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Radiation-induced bystander effects: Relevance for radiation protection of human and non-human biota

  • C. Mothersill (a1) and C. Seymour (a1)


In this paper our current knowledge of the mechanisms underlying the induction of bystander effects by low dose low LET ionizing radiation is reviewed in the context of relevance to radiation protection issues. The question of how bystander effects may be related to observed adaptive responses, systemic genomic instability or other effects of low doses exposures is also considered. Bystander effects appear to be the result of a generalized stress response in tissues or cells. The signals may be produced by all exposed cells, but the response may require additional system parameters to exist in order to be expressed. The major response involving low LET radiation exposure discussed in the existing literature is a death response. This can manifest as apoptotic cell death, terminal differentiation, reproductive cell death or necrosis. While a death response might appear to be adverse, the position is argued in this paper, that it can in fact be protective and remove damaged cells from the reproducing population. Since many cell populations carry damaged cells without being exposed to radiation (so-called “background damage”), it is possible that low dose radiation exposures cause removal of cells damaged by agents other than the test dose of radiation. This mechanism would lead to the production of “u- or n-shaped” dose response curves. In this scenario, the level of harmful or beneficial response will be related to the background damage carried by the cell population and the genetic program determining response to damage. This model may be particularly important when attempting to predict the consequences of mixed exposures involving radiation and other environmental stressors on biota.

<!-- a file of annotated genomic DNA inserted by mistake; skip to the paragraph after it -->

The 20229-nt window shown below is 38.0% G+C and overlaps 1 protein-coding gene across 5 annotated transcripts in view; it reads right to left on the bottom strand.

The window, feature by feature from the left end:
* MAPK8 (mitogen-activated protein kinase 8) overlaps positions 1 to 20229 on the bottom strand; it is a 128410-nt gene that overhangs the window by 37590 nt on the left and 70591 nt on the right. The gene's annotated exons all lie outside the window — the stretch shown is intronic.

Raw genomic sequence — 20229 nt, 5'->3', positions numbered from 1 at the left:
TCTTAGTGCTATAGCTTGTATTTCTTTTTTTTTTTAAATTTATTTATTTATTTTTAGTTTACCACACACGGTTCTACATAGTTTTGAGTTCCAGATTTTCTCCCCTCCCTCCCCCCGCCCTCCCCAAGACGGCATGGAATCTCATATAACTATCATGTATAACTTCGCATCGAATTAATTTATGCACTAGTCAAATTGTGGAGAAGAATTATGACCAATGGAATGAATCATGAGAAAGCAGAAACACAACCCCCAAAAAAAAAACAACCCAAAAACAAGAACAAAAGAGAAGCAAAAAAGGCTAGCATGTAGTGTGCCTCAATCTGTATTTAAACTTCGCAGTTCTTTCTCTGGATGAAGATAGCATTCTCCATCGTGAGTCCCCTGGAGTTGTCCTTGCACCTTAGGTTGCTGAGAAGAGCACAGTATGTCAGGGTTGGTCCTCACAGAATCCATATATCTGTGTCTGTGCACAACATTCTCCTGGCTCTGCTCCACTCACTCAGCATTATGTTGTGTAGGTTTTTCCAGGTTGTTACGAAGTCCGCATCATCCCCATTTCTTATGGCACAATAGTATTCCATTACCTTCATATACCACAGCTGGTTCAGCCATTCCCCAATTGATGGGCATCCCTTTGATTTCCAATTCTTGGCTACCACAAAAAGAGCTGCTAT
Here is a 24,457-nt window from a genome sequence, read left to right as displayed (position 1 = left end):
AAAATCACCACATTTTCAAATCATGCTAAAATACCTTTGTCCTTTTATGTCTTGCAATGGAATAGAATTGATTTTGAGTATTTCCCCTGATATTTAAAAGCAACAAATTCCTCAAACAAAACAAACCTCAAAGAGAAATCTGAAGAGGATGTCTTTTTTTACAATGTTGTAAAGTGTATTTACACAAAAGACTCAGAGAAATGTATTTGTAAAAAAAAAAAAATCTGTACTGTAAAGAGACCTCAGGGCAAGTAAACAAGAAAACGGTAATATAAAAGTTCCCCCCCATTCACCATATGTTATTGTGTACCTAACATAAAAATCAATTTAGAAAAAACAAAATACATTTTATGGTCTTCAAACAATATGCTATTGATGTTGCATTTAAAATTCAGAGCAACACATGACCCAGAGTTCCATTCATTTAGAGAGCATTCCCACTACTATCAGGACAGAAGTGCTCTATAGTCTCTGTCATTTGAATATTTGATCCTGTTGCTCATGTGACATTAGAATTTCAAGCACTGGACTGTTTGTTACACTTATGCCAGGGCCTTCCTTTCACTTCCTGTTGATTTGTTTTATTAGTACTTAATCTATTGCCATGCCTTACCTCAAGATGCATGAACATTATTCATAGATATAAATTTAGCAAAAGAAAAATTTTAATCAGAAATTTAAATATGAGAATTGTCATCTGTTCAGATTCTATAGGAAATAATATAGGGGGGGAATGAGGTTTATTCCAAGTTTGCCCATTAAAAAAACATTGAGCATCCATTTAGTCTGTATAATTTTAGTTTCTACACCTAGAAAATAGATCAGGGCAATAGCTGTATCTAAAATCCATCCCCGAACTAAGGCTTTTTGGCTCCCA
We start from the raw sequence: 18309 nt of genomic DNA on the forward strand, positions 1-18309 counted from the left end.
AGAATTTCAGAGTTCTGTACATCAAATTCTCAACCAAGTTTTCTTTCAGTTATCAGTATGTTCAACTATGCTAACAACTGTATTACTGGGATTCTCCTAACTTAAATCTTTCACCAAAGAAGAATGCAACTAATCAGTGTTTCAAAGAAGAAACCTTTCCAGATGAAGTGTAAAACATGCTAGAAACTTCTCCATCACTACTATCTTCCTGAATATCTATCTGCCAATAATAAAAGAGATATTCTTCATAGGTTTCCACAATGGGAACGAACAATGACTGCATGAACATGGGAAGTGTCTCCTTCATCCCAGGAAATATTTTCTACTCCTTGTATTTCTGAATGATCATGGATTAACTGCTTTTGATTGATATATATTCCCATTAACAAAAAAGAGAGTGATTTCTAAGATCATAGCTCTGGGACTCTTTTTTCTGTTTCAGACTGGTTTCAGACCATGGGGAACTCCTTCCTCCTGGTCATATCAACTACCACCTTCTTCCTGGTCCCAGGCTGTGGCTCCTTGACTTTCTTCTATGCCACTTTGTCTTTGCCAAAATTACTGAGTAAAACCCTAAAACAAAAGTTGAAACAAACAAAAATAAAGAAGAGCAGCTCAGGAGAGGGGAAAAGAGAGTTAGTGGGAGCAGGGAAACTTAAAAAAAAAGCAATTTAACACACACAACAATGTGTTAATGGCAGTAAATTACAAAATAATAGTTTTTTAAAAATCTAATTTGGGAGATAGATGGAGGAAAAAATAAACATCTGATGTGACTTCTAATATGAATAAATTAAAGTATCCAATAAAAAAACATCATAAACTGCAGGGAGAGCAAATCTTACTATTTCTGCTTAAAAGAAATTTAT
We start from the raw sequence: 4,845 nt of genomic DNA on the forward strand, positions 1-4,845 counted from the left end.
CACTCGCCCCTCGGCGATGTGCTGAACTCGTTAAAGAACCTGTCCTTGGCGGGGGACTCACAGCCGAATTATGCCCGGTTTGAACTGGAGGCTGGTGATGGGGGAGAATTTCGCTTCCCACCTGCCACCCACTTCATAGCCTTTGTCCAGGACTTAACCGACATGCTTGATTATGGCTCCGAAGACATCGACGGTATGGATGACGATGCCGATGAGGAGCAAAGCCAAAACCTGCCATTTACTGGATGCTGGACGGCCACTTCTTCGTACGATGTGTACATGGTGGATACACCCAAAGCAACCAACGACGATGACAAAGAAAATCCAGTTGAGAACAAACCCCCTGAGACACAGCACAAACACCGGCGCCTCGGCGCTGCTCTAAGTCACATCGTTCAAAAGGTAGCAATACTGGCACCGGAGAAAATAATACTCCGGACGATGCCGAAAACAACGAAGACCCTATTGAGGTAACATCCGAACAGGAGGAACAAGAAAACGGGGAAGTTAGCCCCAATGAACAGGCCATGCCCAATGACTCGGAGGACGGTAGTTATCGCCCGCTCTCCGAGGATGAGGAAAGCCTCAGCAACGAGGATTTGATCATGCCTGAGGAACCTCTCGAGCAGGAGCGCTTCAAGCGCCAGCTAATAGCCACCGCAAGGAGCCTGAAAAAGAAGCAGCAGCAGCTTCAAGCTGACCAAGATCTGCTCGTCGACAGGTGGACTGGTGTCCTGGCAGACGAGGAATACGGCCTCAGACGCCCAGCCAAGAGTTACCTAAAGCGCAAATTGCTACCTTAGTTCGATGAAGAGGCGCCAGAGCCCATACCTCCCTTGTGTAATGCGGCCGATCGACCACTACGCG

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Radiation-induced bystander effects: Relevance for radiation protection of human and non-human biota

  • C. Mothersill (a1) and C. Seymour (a1)


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